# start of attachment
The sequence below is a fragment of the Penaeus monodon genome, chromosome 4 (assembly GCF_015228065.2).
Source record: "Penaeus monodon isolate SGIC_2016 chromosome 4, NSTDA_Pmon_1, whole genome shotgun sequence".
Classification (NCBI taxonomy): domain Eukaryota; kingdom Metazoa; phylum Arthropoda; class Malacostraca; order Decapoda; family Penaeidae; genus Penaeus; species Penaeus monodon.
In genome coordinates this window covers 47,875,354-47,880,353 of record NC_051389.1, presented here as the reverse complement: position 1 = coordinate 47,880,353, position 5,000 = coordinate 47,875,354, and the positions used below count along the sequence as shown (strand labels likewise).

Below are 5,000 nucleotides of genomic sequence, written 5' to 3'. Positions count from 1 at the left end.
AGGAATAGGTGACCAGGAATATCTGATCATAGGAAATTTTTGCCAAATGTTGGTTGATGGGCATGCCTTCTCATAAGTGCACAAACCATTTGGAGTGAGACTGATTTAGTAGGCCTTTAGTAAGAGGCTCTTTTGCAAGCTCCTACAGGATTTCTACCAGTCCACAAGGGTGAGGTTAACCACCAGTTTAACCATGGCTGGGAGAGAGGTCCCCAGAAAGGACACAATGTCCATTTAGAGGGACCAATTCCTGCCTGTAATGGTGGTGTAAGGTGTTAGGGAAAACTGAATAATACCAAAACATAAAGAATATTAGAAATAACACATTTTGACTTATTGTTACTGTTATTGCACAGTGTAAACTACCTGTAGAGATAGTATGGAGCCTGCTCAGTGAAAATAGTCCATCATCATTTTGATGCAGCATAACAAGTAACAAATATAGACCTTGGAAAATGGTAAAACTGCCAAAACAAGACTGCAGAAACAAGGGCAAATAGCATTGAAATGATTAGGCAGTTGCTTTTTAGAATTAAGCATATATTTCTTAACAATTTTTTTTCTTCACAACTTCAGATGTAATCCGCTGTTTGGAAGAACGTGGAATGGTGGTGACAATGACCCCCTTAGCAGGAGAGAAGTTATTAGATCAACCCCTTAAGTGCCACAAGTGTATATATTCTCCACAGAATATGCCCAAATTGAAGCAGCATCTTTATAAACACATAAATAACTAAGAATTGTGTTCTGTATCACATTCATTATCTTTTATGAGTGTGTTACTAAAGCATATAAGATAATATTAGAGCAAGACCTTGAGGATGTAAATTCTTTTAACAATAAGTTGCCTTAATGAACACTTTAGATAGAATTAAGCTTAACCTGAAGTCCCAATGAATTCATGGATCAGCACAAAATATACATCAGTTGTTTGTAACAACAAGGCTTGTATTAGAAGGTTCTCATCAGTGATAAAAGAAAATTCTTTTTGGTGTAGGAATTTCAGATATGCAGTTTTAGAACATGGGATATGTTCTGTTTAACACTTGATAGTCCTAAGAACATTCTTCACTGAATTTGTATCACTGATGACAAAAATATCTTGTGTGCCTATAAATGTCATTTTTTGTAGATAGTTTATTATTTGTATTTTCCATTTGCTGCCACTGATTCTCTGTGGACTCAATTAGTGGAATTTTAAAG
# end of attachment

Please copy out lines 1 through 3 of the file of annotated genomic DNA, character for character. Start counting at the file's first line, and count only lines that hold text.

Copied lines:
The sequence below is a fragment of the Penaeus monodon genome, chromosome 4 (assembly GCF_015228065.2).
Source record: "Penaeus monodon isolate SGIC_2016 chromosome 4, NSTDA_Pmon_1, whole genome shotgun sequence".
Classification (NCBI taxonomy): domain Eukaryota; kingdom Metazoa; phylum Arthropoda; class Malacostraca; order Decapoda; family Penaeidae; genus Penaeus; species Penaeus monodon.